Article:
Conjunctivitis

Overview

Conjunctivitis, or pink eye, is an inflammation or infection of the transparent membrane (conjunctiva) that lines the eyelid and part of the eyeball. Inflammation causes small blood vessels in the conjunctiva to become more prominent, which is what causes the pink or red cast to the whites of the eyes. Conjunctivitis can spread from one person to another and affects millions of Americans at any given time.

Warning Signs & Symptoms

The most common conjunctivitis symptoms are redness and itchiness in one or both eyes, a gritty feeling in the eyes, tearing and a discharge that forms a crust during sleep.

Treatment/Procedures

Conjunctivitis usually does not affect vision and, typically, doesn’t require extensive or emergency treatment. But because pink eye can be highly contagious for as long as two weeks after signs and symptoms begin, it is important to seek diagnosis and treatment early. If the infection is bacterial, the doctor may prescribe antibiotic eye drops or ointment, and it should clear up in several days. The most common form, viral conjunctivitis is associated with colds, and must run its course since it does not respond to antibiotics. Conjunctivitis can also be caused by allergies. This form is not contagious.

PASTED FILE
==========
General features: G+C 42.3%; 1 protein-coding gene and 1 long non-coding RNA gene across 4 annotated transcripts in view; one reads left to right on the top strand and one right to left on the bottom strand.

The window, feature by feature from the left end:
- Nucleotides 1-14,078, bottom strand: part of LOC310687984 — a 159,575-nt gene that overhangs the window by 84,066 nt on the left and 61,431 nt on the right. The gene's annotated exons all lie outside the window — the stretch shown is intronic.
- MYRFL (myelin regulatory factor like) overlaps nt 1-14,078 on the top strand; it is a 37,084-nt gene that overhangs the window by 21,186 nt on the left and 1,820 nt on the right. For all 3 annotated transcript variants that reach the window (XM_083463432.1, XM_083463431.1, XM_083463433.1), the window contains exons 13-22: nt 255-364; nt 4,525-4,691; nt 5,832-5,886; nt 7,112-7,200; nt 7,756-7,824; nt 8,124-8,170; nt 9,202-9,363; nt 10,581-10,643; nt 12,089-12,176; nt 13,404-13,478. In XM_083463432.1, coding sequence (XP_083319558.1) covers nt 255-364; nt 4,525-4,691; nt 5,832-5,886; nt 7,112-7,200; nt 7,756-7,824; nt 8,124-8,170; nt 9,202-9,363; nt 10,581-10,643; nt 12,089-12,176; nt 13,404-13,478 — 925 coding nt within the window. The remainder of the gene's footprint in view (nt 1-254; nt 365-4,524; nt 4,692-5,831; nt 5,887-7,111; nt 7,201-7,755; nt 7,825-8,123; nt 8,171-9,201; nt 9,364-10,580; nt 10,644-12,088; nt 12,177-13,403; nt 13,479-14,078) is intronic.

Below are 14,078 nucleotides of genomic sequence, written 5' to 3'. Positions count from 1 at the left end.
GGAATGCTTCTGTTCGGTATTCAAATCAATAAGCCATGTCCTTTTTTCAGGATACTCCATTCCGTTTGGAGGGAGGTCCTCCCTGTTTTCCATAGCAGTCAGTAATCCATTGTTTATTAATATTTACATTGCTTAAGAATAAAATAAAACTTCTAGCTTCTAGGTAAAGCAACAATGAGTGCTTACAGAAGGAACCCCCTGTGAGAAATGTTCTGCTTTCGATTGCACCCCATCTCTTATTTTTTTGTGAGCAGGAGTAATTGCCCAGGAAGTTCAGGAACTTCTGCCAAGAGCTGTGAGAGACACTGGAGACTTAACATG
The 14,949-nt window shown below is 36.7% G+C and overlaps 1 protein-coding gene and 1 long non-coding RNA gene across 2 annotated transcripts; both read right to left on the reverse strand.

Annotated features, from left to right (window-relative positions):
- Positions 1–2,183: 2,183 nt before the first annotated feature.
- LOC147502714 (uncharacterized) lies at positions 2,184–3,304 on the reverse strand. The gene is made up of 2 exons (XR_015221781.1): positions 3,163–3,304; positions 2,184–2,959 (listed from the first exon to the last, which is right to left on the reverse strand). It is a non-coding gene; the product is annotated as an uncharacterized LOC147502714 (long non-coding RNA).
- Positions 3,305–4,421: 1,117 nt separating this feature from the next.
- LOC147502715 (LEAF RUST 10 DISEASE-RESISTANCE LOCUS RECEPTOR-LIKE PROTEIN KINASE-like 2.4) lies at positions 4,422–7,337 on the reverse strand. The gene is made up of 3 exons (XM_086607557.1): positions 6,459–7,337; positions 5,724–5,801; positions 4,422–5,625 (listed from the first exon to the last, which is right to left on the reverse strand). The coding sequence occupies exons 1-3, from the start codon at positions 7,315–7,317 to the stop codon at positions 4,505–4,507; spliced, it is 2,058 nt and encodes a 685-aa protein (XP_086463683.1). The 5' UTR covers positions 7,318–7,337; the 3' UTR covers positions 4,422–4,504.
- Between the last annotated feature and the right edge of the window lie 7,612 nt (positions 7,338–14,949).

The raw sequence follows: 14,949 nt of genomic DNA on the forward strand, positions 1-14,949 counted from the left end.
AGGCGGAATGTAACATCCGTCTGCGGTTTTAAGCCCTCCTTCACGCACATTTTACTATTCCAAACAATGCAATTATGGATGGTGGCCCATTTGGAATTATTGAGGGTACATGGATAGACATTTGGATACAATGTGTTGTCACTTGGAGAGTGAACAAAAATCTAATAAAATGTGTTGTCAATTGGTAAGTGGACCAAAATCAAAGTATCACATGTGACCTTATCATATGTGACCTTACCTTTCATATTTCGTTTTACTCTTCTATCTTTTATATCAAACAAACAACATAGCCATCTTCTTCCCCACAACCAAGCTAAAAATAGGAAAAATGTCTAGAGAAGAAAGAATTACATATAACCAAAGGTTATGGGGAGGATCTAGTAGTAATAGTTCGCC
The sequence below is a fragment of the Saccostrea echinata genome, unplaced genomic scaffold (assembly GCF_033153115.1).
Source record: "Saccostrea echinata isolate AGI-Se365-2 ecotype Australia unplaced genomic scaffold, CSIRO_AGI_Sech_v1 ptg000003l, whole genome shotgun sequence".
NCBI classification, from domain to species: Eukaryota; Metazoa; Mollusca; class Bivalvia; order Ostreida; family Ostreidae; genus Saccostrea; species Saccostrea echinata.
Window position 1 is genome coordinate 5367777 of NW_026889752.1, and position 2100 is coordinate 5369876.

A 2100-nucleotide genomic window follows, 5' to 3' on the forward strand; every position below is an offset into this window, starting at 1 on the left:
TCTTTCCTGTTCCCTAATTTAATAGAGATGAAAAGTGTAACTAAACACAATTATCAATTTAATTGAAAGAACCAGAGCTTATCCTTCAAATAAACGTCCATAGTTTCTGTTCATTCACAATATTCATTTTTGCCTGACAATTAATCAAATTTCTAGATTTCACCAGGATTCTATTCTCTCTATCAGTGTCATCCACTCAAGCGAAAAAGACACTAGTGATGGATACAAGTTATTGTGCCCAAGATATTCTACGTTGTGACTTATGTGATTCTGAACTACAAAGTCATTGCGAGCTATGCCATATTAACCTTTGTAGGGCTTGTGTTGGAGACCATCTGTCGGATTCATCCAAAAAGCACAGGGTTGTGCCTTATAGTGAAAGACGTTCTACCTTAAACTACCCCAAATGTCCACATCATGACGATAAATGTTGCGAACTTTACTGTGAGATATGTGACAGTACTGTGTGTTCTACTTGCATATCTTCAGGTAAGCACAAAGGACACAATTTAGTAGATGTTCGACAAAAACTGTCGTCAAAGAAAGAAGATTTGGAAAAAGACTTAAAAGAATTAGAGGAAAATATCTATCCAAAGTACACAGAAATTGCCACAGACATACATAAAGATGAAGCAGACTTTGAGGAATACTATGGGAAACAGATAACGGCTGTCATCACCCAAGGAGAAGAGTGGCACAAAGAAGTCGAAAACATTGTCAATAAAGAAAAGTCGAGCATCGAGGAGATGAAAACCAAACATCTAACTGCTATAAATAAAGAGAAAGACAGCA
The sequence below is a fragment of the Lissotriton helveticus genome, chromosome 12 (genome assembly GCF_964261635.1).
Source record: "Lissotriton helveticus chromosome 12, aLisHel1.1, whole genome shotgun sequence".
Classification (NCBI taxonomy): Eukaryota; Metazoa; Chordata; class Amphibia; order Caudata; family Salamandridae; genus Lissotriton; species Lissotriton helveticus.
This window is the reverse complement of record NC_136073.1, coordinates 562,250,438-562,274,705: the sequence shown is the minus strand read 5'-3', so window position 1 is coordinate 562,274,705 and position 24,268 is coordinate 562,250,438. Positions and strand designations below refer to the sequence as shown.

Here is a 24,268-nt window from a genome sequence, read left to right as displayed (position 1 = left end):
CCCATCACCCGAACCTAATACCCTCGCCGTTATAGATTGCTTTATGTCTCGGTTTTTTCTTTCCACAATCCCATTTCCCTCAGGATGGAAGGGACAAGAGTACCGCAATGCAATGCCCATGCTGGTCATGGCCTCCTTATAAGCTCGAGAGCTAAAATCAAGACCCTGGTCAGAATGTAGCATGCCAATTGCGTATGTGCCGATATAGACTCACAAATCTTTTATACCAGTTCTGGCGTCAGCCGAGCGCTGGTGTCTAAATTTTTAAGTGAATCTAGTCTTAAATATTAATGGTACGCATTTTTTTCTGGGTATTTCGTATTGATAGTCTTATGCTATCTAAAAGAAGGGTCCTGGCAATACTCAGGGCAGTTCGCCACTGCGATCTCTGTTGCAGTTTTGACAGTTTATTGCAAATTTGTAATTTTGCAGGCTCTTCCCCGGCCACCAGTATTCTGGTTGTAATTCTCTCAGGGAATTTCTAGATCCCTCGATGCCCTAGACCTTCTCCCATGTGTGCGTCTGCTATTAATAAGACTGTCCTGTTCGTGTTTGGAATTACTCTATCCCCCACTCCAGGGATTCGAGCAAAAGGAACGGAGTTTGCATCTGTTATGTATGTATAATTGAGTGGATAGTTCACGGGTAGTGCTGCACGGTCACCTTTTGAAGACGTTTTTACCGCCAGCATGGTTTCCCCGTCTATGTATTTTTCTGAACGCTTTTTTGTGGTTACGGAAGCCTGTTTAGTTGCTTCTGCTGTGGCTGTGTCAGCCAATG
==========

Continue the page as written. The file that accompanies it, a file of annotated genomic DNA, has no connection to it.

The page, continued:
Although pink eye often gets better without treatment, it can be accompanied by an inflammation of the cornea, which can affect vision. Extreme cases may require a corneal transplant.

Prevention

Practicing good hygiene is the best way to control pink eye once it has been diagnosed. Wash hands often, avoid touching the eye, change towels and washcloths daily, change pillowcases often and discard all used/dated eye cosmetics. Never use someone else’s eye cosmetics, and follow the doctor’s instructions on proper contact lens care.